Robert Indiana: . . . My painting is cerebral . . . It’s about as unemotional as any painting can get.
Arthur Carr: But is that true when you think of words such as “Eat” or “Die” which just by the inflection with which one reads them—“Die” or “Die”—become emotionally laden terms?
Indiana: I think that’s so dependent on the, upon the individual reaction of the viewer, Arthur. After all, the word, “Die,” or “Eat,” leaves quite a latitude of reaction. People react very, very differently and that’s rather a complicated situation. That isn’t like painting a luscious still life where one could want to eat it or painting a gruesome scene where death, like a crucifixion, where death is obviously the theme. Although “Die” and “Eat” seem very definite judging from the reactions of people that I know, people are very confused and a little bewildered by those words.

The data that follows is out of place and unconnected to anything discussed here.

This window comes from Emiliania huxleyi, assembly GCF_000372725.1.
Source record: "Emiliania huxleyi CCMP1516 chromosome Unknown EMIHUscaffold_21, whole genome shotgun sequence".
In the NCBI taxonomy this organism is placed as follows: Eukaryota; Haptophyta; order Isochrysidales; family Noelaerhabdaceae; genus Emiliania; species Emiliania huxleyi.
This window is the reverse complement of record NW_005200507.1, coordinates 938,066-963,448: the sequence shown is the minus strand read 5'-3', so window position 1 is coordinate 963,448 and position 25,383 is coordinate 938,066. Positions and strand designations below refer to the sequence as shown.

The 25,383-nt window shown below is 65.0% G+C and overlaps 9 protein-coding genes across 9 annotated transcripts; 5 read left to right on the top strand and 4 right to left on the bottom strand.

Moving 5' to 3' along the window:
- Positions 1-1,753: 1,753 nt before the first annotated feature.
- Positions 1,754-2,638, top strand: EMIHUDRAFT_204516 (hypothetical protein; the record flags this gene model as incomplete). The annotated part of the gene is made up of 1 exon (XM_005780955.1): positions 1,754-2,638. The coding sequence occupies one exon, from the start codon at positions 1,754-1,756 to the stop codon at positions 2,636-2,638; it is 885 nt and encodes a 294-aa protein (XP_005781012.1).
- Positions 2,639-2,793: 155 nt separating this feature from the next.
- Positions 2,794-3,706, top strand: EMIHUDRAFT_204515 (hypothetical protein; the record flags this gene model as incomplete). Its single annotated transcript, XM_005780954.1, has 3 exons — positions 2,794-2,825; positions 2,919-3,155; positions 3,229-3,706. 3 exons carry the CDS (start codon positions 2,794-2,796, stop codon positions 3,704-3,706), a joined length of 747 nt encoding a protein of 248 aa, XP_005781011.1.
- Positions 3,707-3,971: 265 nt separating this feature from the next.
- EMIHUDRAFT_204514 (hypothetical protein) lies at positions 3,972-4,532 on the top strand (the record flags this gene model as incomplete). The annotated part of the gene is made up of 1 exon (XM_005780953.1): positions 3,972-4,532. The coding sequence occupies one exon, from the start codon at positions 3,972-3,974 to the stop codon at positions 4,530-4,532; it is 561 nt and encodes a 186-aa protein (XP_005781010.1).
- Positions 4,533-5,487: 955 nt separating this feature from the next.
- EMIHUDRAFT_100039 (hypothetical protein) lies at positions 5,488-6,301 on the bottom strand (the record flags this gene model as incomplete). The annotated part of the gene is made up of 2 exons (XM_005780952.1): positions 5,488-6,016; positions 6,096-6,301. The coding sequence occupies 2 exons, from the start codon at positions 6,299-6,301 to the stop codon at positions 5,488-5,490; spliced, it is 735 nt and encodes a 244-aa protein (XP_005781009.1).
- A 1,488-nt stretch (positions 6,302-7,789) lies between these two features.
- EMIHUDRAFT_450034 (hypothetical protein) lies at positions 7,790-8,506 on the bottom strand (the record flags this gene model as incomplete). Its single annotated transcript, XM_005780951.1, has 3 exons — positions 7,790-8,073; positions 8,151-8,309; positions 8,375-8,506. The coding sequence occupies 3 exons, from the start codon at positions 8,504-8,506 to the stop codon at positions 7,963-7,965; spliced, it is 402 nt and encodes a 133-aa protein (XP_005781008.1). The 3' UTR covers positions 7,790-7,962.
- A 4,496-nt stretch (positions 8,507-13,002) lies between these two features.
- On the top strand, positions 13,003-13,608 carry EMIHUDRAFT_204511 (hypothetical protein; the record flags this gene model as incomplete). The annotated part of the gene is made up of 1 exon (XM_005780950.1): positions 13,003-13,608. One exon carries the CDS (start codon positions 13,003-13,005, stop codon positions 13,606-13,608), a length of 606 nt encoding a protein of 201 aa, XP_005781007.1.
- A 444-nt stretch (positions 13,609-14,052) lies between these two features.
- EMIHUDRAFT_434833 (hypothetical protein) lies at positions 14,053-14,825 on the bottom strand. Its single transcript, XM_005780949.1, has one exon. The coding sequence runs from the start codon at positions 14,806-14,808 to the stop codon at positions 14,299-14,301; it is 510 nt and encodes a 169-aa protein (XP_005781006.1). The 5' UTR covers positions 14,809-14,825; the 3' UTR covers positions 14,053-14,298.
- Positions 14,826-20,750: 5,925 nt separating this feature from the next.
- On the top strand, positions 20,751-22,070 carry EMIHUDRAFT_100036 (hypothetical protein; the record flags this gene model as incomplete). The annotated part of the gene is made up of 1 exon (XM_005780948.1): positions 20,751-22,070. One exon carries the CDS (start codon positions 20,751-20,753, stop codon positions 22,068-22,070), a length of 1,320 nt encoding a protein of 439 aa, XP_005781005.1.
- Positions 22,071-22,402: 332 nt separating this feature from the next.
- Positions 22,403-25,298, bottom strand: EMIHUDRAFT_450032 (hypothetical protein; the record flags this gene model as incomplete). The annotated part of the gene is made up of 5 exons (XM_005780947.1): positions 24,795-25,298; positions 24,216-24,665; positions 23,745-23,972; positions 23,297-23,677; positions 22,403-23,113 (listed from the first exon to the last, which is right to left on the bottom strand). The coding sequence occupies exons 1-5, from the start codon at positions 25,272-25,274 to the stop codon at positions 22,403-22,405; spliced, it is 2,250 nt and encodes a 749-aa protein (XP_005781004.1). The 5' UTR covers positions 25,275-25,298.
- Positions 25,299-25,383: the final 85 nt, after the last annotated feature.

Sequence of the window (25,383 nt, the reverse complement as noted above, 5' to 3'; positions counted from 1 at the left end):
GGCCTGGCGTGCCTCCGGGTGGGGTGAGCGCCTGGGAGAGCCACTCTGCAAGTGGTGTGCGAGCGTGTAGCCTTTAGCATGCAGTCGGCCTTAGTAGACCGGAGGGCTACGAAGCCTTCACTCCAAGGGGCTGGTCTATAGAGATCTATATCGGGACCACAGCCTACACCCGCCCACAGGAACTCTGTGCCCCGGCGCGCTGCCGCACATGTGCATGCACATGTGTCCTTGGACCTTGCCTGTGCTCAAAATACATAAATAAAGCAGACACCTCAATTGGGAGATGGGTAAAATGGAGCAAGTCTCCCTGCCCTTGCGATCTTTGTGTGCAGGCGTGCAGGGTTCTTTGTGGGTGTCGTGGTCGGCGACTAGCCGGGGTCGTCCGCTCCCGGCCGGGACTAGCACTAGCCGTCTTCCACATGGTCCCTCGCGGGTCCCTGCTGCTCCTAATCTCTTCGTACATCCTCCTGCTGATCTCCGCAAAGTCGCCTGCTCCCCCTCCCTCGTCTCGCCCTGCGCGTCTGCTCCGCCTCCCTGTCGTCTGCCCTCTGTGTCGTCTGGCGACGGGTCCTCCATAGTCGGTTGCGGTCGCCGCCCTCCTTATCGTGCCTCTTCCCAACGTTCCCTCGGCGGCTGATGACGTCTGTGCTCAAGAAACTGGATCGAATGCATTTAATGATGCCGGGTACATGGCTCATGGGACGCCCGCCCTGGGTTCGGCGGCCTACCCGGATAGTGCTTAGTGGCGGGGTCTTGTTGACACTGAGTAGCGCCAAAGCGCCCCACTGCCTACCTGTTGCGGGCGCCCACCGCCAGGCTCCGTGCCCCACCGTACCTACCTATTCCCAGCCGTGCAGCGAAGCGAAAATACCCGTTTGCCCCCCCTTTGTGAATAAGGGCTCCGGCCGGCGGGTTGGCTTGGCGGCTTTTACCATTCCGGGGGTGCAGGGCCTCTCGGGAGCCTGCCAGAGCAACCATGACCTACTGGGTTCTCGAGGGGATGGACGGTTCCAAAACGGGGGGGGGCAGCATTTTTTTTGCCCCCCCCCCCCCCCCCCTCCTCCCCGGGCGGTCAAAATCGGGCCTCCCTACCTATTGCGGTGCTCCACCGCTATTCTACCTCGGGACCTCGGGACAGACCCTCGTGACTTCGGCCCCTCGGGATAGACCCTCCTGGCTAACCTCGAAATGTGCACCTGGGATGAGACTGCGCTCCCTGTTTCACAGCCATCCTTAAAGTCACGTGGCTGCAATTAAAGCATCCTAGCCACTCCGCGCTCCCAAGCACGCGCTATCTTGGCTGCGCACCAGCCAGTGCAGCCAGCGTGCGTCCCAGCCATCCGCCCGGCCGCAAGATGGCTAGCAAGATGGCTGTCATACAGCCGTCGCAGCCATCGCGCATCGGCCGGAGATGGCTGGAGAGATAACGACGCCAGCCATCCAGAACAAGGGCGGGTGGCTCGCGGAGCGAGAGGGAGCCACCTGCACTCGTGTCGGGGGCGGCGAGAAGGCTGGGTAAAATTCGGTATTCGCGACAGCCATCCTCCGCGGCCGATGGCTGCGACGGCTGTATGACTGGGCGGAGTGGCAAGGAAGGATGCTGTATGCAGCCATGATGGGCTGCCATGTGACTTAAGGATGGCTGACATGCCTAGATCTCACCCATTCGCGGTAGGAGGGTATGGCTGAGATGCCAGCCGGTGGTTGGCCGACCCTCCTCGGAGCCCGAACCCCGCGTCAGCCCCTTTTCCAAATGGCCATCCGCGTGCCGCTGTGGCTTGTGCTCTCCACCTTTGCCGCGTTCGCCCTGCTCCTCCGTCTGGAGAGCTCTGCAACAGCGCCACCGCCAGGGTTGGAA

[ . . . ]
Indiana: . . . But they were done unemotionally on my part. I was not intending “Die” or “Eat” as a command. That is not—this is not my intention. They are the briefest of two—in word forms—they are the briefest forms of two thoughts that I wish to deal with. It could have been “Life” and “Death,” but “Eat” and “Die” are more brief and one of the problems in my paintings, and particularly from the emblematic standpoint, I must always find the, that which is less or that which is least in length, and in bulk and in everything else. So, therefore “Eat” and “Die” is a reduction to the absolute minimum of an idea. Certainly never intended in my mind as commands. The same is, the same was “Hug” and “Err,” although they might suggest the same thing. With “Hug” I’m talking about love and with “Err” I’m talking about mortality. I’m not saying, “Go out, go out and sin.”
Excerpt from “The Reminiscences of Robert Indiana.” New York, November 1965. Arthur C. Carr papers; Rare Book and Manuscript Library, Columbia University Library.